Since I wrote a post about looking for a job, a few people told me they were interested in the reasons why was I not looking for a professor position. After all, the typical procedure for someone in my situation (a PhD with a postdoctoral fellowship under his belt) would have been to apply to as many professor and research lab positions as possible. Right now, I should be flying all over the continent, presenting my work at universities, and trying to get one of those elusive tenure-track positions somewhere or other—perhaps taking another postdoctoral fellowship (or two) if the professorship does not materialize.

However, I decided to step out of that treadmill when my time at the University of Victoria runs out. There are many reasons, but three stand out: I became a father, I got tired of the Ponzi scheme dynamics of the academic career, and, most importantly, I lost faith in the value of much software research to society.

First, parenthood. Among other things, parenthood meant, to me, that my partner and I should be more selective of where we’ll live, where are our friends, how much will I need to travel, and to what extent can I balance work and personal life. We’ve made friends in Toronto and in Victoria; uprooting ourselves again, perhaps a number of times until we finally settle, is unappealing. Furthermore, I now like keeping my evenings and weekends to my family, and to minimize travel. All of this does not agree with the demands placed on young computer scientists today: there are proportionally very few positions available, and if you want to get one, you might need to jump yearly from postdoc to postdoc, and from city to city, perhaps from country to country, and to work overtime to beat your friends to one of them—and once you get it, you’ll need to sacrifice even more to satisfy your tenure committee.

I don’t think it was always like this, for Computer Science researchers. From what I have heard (I don’t have concrete data), the field expanded pretty rapidly some 15 years ago, and for a while universities were grabbing new doctors as fast as they could. But CS enrollment took a huge hit after the bubble burst, and it has not recovered. As a result, university demand for new professors is pretty low—or even negative, in some cases: the positions of retired professors are not being refilled. The university keeps churning new doctors, though, and these doctors are taking postdoc positions because there’s nothing else available, and they build up their CVs so that new grads almost certainly need to engage in the same dynamic themselves if they are to compete. The postdoc life in North America, by the way, is certainly more comfortable than that of the graduate student, but it still does not compare to that of the industry professional. Before you get that professor position (if you get it), you’ll spend about ten years of your life, at least, earning a fraction of the salary of your wiser college friends. The skills you’ll learn in academia will also be a tougher sell outside of it than the skills you would’ve learned in industry (though I think they may be extremely valuable skills, they are not necessarily seen that way out there). All in all, there does not seem to be a strong financial case to be made for the academic path at this point in my field.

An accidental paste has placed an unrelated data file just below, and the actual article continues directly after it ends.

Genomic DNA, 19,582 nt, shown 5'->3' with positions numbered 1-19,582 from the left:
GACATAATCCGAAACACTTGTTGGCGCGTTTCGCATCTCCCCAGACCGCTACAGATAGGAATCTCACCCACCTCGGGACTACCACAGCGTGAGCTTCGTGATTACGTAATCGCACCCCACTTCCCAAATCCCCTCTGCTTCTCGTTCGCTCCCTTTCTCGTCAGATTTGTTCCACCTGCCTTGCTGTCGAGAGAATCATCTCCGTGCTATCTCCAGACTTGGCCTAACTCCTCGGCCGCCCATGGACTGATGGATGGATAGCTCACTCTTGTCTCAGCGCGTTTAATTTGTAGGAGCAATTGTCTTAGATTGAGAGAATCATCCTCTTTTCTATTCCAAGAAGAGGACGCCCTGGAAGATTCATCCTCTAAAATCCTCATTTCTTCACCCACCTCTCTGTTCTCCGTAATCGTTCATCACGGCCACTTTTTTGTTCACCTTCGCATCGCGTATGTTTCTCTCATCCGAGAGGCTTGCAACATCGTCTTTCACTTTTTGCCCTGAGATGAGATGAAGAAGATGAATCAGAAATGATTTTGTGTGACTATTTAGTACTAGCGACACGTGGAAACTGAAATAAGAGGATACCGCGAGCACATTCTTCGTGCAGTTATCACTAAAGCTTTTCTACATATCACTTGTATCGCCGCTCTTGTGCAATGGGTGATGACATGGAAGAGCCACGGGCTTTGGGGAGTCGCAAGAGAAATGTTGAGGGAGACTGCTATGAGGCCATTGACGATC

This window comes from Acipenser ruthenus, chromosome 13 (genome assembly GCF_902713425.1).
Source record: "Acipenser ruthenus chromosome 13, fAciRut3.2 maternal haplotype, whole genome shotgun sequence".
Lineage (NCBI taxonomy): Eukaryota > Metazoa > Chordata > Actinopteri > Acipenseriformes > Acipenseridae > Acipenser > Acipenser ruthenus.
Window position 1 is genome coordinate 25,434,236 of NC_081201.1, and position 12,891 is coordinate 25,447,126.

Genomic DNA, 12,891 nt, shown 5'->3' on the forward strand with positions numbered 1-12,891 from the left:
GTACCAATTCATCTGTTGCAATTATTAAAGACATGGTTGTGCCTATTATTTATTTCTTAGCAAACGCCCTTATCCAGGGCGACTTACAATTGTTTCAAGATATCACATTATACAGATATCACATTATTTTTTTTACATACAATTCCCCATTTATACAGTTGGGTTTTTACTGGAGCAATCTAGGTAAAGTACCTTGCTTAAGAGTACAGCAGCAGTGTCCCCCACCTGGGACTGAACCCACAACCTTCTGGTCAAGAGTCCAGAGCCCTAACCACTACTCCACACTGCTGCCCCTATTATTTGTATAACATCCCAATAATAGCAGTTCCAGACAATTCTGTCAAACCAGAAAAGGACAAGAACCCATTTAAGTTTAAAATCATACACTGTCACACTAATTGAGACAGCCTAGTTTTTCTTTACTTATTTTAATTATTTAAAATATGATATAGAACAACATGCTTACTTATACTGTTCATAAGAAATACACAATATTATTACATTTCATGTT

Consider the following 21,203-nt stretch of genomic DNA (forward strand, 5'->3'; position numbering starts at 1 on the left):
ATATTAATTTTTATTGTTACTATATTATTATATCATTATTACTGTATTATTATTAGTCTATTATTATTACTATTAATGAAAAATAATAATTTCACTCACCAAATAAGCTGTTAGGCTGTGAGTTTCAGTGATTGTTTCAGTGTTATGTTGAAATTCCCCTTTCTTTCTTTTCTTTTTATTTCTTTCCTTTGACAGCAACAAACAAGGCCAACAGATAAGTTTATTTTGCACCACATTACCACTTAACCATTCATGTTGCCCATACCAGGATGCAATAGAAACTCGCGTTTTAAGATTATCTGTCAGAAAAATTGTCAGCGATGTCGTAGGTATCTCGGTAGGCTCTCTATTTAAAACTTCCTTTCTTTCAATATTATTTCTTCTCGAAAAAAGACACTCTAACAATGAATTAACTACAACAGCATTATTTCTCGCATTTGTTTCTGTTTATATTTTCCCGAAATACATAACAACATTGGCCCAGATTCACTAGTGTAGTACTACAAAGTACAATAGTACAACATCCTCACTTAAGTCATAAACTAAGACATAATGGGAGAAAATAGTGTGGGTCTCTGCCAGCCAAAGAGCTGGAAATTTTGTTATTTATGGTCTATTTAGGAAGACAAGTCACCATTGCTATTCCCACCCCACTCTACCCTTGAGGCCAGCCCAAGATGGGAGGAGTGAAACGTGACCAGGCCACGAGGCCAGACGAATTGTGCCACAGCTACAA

I could put up with all of that, actually—with the uprooting and the overtime and the elbowing and the living-at-the-poverty-line—if I was convinced that what we are doing in Software Engineering research is important to humanity. But over the past few years that belief has almost disappeared. The academic structure, at least in my area, only rewards benefits to society nominally; in practice, they are usually nowhere to be seen. You can scour our top publication venues for usefulness, as I do, and find, often, very little to report. (Sadly, you could scour my publications and come to a similar conclusion…)